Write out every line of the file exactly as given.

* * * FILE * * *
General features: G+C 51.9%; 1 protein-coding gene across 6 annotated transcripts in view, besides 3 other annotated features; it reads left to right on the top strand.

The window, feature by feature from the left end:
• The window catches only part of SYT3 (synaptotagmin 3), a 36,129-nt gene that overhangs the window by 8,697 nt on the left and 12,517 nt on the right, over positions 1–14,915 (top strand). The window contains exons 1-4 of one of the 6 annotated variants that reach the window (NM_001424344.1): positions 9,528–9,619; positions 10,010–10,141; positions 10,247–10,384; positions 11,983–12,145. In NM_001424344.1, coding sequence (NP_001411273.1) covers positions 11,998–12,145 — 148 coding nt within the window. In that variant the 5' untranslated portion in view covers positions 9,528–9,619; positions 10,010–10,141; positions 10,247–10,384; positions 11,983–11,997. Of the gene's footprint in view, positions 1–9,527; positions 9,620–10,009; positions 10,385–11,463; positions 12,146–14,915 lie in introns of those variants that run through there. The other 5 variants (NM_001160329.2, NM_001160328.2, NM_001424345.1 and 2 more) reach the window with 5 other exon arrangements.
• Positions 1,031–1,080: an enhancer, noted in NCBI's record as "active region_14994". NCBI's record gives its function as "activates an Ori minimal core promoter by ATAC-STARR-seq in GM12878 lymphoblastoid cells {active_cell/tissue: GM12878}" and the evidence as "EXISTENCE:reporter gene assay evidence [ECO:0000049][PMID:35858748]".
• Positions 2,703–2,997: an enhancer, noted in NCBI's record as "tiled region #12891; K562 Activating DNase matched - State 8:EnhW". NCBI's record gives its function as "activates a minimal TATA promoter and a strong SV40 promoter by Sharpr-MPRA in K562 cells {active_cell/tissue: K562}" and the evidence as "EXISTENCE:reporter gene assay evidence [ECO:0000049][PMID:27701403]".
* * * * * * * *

General features: G+C 51.9%; 1 protein-coding gene across 6 annotated transcripts in view, besides 3 other annotated features; it reads left to right on the top strand.

The window, feature by feature from the left end:
• The window catches only part of SYT3 (synaptotagmin 3), a 36,129-nt gene that overhangs the window by 8,697 nt on the left and 12,517 nt on the right, over positions 1–14,915 (top strand). The window contains exons 1-4 of one of the 6 annotated variants that reach the window (NM_001424344.1): positions 9,528–9,619; positions 10,010–10,141; positions 10,247–10,384; positions 11,983–12,145. In NM_001424344.1, coding sequence (NP_001411273.1) covers positions 11,998–12,145 — 148 coding nt within the window. In that variant the 5' untranslated portion in view covers positions 9,528–9,619; positions 10,010–10,141; positions 10,247–10,384; positions 11,983–11,997. Of the gene's footprint in view, positions 1–9,527; positions 9,620–10,009; positions 10,385–11,463; positions 12,146–14,915 lie in introns of those variants that run through there. The other 5 variants (NM_001160329.2, NM_001160328.2, NM_001424345.1 and 2 more) reach the window with 5 other exon arrangements.
• Positions 1,031–1,080: an enhancer, noted in NCBI's record as "active region_14994". NCBI's record gives its function as "activates an Ori minimal core promoter by ATAC-STARR-seq in GM12878 lymphoblastoid cells {active_cell/tissue: GM12878}" and the evidence as "EXISTENCE:reporter gene assay evidence [ECO:0000049][PMID:35858748]".
• Positions 2,703–2,997: an enhancer, noted in NCBI's record as "tiled region #12891; K562 Activating DNase matched - State 8:EnhW". NCBI's record gives its function as "activates a minimal TATA promoter and a strong SV40 promoter by Sharpr-MPRA in K562 cells {active_cell/tissue: K562}" and the evidence as "EXISTENCE:reporter gene assay evidence [ECO:0000049][PMID:27701403]".